You have helped me enormously by your words all of you!!
     
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  7. Jim Lahey

    Jim Lahey I reversed my Type 2 · Well-Known Member

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    Time is your friend. Give your body the right tools to do its job and it will reward you :)
     
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  8. helensaramay

    helensaramay Type 1 · Expert

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    Like @Antje77 says, you could have a different type of diabetes.
    What was the reason for being diagnosed as type 2?
    There is a common misconception that type 1 is a “childhood disease”. However, more than half of people with type 1 are diagnosed over the age of 20. So age should not be a reason for type 2 diagnosis.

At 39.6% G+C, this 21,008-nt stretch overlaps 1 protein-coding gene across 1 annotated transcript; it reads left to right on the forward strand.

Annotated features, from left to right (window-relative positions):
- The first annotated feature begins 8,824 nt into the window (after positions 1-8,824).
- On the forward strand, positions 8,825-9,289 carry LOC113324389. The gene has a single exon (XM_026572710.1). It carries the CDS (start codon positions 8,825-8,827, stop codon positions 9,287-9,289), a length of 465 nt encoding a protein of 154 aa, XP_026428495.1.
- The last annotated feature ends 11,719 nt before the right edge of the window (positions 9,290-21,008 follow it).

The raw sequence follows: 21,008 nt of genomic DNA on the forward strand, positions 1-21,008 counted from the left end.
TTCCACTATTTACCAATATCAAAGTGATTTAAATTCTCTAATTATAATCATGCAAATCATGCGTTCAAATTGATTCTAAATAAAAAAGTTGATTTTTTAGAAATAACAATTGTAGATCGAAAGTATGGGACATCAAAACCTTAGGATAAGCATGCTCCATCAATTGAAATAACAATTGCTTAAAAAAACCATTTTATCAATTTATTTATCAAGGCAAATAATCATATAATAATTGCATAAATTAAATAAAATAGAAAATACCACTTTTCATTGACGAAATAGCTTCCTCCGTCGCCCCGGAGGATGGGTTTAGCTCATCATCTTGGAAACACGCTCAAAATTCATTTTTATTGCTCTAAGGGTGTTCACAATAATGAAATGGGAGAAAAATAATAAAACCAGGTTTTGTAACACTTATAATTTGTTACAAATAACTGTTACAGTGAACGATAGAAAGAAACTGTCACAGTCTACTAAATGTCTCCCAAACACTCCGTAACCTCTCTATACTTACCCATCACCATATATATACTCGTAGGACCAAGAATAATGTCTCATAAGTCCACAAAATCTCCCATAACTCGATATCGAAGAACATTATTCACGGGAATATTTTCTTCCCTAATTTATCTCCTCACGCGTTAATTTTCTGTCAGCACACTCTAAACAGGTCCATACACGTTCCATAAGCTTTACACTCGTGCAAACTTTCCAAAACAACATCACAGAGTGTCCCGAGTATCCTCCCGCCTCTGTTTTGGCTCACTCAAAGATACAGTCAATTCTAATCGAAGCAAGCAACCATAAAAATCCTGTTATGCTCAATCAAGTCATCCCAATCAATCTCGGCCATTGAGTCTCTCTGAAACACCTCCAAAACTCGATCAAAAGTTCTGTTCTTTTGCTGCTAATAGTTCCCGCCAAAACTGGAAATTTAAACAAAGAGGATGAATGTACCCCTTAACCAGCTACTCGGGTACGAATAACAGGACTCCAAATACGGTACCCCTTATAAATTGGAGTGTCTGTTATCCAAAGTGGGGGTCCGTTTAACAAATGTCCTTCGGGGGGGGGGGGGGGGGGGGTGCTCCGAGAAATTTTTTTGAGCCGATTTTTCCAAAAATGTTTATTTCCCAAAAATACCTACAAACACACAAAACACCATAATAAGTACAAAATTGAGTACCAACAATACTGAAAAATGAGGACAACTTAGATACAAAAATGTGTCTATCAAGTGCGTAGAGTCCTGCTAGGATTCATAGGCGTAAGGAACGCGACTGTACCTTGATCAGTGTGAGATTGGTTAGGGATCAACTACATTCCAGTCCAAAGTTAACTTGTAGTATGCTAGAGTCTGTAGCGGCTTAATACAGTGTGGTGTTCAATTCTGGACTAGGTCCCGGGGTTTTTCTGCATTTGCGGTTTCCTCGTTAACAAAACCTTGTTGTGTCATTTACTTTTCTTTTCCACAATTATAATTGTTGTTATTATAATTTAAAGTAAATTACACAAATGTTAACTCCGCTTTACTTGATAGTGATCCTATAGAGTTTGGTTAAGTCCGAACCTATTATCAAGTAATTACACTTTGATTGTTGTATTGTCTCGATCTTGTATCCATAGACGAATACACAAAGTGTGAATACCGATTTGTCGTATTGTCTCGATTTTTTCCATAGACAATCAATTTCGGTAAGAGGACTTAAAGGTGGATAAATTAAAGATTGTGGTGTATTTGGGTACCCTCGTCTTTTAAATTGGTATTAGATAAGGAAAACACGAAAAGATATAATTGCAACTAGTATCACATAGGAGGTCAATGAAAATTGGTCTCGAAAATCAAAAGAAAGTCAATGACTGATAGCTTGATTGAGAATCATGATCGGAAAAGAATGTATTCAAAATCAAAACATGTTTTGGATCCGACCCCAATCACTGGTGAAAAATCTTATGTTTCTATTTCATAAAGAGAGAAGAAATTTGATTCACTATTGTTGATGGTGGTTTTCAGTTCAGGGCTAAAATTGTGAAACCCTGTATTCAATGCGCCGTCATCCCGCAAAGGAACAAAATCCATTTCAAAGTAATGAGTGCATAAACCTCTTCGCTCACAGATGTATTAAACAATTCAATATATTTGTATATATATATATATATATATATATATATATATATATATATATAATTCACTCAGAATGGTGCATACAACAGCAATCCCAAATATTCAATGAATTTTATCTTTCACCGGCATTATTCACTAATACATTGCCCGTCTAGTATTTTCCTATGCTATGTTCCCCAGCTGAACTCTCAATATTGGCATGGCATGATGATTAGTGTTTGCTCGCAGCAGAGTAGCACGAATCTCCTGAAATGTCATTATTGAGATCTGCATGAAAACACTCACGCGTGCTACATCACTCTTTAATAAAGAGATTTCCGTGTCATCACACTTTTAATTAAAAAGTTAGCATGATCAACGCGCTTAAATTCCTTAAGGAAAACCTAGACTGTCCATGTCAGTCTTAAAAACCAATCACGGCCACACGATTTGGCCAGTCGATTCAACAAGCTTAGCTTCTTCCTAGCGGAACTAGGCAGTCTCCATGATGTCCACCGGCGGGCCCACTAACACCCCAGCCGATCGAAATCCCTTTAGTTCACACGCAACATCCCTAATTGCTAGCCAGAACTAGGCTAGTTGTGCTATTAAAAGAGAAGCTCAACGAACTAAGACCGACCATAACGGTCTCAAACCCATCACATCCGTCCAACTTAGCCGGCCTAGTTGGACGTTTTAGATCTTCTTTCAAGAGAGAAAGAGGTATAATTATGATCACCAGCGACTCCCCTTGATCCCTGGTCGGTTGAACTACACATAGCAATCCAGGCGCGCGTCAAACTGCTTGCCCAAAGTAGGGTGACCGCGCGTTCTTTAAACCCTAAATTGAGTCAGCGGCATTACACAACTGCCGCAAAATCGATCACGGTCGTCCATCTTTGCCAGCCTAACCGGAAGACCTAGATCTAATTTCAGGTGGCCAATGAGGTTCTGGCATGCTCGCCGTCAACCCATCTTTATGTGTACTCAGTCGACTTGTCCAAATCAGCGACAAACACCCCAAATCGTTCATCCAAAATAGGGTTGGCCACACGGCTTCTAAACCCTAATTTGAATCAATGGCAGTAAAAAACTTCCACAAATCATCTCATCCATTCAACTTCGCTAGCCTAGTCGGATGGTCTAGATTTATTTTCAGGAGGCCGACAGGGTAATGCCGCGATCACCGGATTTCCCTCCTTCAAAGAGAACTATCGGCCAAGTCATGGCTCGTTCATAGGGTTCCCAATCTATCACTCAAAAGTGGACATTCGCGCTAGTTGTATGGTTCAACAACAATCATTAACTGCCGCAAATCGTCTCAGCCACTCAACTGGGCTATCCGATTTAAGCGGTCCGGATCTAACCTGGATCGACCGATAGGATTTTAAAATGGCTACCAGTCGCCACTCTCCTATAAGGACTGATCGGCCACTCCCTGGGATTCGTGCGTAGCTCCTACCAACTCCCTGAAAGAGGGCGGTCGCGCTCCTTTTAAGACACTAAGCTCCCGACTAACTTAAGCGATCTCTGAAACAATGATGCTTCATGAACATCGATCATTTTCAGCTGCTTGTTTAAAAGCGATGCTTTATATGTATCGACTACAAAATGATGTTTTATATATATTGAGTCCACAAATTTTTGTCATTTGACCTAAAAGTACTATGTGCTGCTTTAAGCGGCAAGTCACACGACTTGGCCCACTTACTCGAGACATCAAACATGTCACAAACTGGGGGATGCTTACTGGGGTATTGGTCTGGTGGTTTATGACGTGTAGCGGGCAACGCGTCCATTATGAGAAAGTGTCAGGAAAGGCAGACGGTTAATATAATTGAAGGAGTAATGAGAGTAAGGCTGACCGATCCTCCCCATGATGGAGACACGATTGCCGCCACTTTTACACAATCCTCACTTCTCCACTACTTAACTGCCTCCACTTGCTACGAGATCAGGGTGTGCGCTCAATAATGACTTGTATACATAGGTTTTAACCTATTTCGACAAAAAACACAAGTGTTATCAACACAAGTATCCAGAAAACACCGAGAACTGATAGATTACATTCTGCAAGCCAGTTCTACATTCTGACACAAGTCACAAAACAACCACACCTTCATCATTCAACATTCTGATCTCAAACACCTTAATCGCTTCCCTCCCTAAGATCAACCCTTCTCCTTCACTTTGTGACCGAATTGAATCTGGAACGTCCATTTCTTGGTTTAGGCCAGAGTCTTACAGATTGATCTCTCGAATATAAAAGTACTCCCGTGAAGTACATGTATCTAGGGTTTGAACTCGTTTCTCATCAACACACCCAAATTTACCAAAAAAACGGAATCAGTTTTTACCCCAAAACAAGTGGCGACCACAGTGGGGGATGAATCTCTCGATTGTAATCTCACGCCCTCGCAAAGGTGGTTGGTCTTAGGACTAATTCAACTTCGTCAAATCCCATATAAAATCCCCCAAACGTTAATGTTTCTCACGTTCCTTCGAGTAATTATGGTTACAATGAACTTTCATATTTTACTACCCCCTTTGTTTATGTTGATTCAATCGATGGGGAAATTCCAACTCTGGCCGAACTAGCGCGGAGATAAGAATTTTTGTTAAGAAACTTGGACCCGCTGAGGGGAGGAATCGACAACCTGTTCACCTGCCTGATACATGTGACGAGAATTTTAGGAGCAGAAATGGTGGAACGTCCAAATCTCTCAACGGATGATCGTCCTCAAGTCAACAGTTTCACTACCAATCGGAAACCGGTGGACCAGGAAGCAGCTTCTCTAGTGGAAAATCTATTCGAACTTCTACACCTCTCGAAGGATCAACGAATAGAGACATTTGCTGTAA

Furthermore, there is a belief you can only have type 1 if it is in you family. Again, this is not true.

    I am not saying you definitely have type 1 (I am not a doctor) but, if you do not see improvements with your BG, it could be worth asking to get your type 2 diagnosis confirmed I don’t know how long to suggest but the 6 months of Keto you suggest may be too long if you have been misdiagnosed.

    Keep an eye on your BG, fingers crossed for the 6 month remission but if you see your BG continue to climb, revisit your doctor.
     
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  9. Bluetit1802

    Bluetit1802 Type 2 (in remission!) · Guru

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    If you are still losing weight on keto, perhaps increase your fats to add extra calories?